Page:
MR: How do you stay on top of changing engineering or performance technologies?
TR: Things haven't changed so much in concept as in application. Technologies become more affordable and effective, but rarely is something brand new. For instance, it is technically much easier to create a video and integrate it into a performance. But we were doing that in the 70s—it was just way more hassle and expense.
MR: Todd, what advice do you have for new artists, musical or otherwise?
TR: Same old thing: Get a day job. I was fortunate to get into production and that afforded me great freedom as an artist, as well as a handsome living. The collapse of the old company model and the affordability of technology have combined to deprive me of a lot of production work, so I spend that much more time on the road. Be prepared to play anywhere, anytime for whatever you can get out of it.
MR: What will the White Knight tour be like? Are you adding anything to staging that might be a little different than past tours? Will any of your featured guests accompany you or join you at a venue or two?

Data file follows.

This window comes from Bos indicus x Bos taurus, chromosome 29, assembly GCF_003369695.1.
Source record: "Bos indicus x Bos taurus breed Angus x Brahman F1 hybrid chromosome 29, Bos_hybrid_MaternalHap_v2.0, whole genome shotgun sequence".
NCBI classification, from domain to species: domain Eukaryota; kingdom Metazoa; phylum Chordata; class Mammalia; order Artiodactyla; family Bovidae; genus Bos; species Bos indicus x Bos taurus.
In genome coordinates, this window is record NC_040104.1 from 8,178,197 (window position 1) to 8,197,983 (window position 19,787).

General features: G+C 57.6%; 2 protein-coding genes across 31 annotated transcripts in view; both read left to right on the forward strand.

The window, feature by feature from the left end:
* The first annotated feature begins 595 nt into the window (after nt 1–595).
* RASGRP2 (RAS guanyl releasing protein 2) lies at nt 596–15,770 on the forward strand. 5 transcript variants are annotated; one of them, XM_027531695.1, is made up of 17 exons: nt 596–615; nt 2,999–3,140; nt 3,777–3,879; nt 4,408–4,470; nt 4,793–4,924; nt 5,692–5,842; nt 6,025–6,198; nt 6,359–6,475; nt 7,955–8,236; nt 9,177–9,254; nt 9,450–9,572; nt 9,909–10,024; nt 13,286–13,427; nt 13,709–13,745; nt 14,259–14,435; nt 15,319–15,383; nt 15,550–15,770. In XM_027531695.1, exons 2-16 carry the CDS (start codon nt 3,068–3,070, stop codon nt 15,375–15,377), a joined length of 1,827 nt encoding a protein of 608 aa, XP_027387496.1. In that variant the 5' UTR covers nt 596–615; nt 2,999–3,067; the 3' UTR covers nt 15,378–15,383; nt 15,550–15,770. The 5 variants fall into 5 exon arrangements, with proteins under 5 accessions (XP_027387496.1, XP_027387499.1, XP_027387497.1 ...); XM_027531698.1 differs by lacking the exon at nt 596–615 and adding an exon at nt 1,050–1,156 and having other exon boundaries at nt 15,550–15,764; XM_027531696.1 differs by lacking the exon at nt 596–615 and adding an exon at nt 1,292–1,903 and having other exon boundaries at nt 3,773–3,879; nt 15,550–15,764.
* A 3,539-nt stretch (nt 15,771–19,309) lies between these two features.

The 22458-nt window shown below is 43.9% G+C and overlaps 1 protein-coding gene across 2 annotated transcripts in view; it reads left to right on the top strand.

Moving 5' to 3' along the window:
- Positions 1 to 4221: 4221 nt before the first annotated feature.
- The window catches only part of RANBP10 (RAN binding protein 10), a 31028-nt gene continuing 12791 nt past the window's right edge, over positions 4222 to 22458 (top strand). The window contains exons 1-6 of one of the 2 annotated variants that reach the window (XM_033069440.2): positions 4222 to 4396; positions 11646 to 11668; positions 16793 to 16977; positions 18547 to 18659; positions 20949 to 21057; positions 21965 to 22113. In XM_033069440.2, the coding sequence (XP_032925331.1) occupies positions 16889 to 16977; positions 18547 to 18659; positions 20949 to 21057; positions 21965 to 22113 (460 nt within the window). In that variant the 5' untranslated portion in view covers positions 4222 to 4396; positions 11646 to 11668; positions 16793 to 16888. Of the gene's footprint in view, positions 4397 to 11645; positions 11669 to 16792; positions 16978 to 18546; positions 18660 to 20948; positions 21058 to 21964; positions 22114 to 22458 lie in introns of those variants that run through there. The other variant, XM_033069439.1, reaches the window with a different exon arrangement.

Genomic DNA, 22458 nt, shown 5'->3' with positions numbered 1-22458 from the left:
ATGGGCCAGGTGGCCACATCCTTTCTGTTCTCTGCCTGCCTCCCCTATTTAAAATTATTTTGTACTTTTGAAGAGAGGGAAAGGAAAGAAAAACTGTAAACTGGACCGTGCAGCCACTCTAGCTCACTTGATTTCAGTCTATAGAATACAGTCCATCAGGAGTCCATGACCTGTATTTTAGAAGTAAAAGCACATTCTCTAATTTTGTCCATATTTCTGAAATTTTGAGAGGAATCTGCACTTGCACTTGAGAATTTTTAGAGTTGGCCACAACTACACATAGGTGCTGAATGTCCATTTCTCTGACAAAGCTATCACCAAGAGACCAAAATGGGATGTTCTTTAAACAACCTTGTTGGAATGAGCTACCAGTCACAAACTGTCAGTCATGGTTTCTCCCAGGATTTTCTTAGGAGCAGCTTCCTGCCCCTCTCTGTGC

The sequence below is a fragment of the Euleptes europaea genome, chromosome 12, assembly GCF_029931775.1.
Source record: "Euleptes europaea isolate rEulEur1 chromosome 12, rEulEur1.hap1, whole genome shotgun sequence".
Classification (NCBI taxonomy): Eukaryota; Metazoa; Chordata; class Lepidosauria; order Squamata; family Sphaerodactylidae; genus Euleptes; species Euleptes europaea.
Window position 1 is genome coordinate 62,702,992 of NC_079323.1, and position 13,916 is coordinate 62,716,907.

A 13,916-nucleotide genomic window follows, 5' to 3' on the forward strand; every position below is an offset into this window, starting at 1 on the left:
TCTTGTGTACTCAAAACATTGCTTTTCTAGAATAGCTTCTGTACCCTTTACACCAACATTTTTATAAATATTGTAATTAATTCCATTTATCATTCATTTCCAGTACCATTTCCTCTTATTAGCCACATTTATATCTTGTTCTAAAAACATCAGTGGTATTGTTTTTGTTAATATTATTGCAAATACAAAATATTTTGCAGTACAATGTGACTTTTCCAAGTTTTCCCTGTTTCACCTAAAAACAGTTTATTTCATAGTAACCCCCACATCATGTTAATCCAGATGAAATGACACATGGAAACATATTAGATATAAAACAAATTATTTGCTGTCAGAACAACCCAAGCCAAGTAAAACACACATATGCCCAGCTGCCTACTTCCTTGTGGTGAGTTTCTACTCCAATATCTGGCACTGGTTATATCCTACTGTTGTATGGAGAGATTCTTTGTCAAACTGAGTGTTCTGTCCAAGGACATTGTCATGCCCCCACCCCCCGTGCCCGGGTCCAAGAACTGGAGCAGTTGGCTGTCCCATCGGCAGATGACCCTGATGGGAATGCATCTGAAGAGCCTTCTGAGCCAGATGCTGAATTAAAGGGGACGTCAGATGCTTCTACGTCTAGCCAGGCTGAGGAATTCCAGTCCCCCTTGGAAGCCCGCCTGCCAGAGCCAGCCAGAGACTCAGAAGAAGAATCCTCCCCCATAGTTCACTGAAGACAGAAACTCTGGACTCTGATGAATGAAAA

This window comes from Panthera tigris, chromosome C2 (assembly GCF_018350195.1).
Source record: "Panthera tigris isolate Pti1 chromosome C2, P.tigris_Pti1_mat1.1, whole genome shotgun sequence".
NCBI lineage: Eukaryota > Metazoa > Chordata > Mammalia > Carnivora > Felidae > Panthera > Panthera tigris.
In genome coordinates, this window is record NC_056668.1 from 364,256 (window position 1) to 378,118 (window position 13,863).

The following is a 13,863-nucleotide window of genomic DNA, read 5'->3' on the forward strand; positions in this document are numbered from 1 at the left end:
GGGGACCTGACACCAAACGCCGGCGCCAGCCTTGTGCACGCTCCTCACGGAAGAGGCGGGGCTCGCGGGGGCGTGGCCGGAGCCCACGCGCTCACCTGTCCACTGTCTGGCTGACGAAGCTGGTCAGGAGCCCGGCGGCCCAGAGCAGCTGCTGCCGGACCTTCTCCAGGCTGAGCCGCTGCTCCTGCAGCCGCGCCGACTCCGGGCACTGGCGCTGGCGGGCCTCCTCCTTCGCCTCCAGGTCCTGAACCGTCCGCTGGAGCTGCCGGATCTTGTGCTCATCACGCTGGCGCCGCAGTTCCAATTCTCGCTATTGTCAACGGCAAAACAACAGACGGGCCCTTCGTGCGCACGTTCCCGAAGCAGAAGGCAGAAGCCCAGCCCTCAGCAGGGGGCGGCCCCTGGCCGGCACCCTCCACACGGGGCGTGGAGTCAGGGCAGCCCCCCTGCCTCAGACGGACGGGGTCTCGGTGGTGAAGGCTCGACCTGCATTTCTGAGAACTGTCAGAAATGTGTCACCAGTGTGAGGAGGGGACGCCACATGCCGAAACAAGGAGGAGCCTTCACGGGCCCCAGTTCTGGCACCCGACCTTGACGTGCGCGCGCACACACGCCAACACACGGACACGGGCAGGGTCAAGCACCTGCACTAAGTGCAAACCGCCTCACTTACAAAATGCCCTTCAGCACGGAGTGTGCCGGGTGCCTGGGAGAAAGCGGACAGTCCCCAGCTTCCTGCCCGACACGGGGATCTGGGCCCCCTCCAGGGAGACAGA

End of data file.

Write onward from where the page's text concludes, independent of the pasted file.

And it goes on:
TR: We've just finished the first leg, probably the largest production I've toured since Utopia days. Two full-stage video walls with the band in-between costume changes, Global Girls (my singer-dancers) in a two-hour extravaganza of new and old material.
MR: What kinds of creative projects do you still need to get to and beyond promoting the new album? What else are you working on now?
TR: We're in the early stages of developing a musical, I have an autobiography to finish and hope to record some more collaborations. And of course I'll be touring my ass off.
Reintroducing Rubén González
When the 77-year-old, Cuban piano legend recorded Introducing…Rubén González, it was the Buena Vista Social Club-associated artist’s very first solo album. From that point on, his music career and creative output flourished until his death in 2003. This reissue coincides with this summer’s worldwide release of Buena Vista Social Club: Adios, a feature-length documentary about the band that features González in depth.
According to producer Nick Gold...